Background: When performing experiments at room temperature with volatile general anesthetics and in vitro mammalian preparations (such as isolated neurons), the question arises as to which concentrations of anesthetics are "clinically relevant." Different choices can lead to different interpretations of the anesthetic sensitivities of putative target sites.
Methods: Published data on the temperature dependence of minimum alveolar concentration were analyzed.
Results: Although gas-phase potencies of volatile anesthetics increase markedly with decreasing temperature, the corresponding aqueous-phase potencies are relatively constant. Changes in minimum alveolar concentration with temperature can be accounted for, on physical grounds, in terms of the temperature dependencies of anesthetics binding to their central nervous system target sites.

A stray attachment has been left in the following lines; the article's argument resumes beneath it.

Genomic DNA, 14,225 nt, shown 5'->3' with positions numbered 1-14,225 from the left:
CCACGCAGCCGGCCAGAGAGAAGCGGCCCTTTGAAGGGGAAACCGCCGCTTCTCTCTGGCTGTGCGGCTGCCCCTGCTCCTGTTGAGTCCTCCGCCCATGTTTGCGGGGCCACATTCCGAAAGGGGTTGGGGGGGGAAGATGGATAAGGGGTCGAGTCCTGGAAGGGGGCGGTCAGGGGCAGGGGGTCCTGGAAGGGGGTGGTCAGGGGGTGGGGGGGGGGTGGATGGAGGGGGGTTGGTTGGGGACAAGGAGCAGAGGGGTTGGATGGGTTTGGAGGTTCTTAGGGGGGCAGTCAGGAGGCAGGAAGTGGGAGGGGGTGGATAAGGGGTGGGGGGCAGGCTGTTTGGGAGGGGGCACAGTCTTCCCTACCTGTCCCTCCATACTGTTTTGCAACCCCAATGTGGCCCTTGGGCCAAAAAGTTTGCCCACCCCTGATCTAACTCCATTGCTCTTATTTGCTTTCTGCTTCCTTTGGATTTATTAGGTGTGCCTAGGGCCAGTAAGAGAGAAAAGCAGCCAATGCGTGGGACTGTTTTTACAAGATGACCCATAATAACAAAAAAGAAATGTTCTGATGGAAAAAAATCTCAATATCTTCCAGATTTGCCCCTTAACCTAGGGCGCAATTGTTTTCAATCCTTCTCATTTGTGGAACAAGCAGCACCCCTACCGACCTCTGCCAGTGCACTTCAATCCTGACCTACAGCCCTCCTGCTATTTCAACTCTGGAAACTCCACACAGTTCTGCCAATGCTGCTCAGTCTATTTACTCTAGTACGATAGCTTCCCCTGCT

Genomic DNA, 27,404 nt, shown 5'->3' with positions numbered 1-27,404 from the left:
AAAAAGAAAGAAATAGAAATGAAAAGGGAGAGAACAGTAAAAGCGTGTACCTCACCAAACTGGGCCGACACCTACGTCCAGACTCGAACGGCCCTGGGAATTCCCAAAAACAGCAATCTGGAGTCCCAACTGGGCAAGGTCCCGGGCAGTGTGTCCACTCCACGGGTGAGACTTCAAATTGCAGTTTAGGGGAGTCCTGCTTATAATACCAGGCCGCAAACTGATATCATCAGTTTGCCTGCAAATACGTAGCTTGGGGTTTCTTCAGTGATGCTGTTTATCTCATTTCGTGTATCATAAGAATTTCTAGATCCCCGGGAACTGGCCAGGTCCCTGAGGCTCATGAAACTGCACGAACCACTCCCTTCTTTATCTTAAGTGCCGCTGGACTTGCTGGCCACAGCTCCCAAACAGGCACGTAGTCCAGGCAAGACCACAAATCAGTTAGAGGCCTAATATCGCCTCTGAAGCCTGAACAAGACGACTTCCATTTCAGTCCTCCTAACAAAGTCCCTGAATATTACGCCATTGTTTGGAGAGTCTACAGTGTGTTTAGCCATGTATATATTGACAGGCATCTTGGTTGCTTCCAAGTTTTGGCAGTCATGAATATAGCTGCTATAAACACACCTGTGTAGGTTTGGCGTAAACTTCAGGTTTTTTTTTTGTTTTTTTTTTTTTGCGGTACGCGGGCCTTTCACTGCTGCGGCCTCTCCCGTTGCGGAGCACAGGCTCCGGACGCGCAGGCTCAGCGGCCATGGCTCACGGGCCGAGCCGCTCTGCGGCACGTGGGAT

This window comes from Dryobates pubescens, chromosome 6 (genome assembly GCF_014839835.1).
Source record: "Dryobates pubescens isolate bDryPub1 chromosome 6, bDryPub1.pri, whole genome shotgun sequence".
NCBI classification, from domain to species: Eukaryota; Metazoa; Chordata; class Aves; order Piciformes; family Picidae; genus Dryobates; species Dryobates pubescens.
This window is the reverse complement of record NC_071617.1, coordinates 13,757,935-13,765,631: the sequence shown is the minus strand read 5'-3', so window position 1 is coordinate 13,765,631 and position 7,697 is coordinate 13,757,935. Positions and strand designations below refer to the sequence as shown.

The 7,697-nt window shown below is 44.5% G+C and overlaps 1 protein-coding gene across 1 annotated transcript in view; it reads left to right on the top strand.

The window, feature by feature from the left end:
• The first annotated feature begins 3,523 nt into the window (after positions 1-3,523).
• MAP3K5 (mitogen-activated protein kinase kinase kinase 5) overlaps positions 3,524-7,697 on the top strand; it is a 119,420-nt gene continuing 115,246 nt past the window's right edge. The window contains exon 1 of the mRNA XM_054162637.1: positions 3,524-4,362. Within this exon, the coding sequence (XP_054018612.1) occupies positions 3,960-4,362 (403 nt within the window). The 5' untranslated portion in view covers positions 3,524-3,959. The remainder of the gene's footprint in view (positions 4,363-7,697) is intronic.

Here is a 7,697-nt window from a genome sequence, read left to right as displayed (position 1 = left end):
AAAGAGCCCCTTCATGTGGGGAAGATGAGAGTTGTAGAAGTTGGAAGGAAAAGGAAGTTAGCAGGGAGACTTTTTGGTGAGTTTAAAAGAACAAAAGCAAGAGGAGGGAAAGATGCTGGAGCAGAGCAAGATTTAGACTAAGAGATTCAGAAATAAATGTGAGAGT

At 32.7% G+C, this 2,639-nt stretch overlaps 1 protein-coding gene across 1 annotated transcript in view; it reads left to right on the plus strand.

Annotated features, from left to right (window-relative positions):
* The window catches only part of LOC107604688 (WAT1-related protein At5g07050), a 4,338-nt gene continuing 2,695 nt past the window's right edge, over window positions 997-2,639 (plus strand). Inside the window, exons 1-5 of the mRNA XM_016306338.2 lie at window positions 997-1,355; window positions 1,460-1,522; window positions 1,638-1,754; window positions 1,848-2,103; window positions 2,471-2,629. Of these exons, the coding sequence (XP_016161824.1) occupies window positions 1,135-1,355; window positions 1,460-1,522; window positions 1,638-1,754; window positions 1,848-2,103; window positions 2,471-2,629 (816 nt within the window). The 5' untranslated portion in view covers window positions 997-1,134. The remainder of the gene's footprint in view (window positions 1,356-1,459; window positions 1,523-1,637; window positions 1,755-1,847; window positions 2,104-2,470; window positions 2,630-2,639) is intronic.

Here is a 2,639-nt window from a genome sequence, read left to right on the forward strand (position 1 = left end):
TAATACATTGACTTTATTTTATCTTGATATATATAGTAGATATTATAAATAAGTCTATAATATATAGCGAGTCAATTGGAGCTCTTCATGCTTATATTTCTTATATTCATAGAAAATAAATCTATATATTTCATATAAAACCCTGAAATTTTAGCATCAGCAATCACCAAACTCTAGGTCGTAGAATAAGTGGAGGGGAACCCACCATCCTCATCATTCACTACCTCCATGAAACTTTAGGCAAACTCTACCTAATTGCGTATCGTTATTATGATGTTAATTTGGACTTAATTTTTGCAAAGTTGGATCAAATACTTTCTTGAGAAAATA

Conclusion: When performing room-temperature in vitro experiments on simple mammalian preparations with a volatile anesthetic, the aqueous-phase (but not the gas- phase) minimum alveolar concentration calculated at normal body temperature is, to a first approximation, the appropriate choice for a clinically relevant anesthetic concentration. Recommended aqueous-phase minimum alveolar concentration values (in MM) for desflurane, enflurane, halothane, isoflurane, and sevoflurane have have been calculated.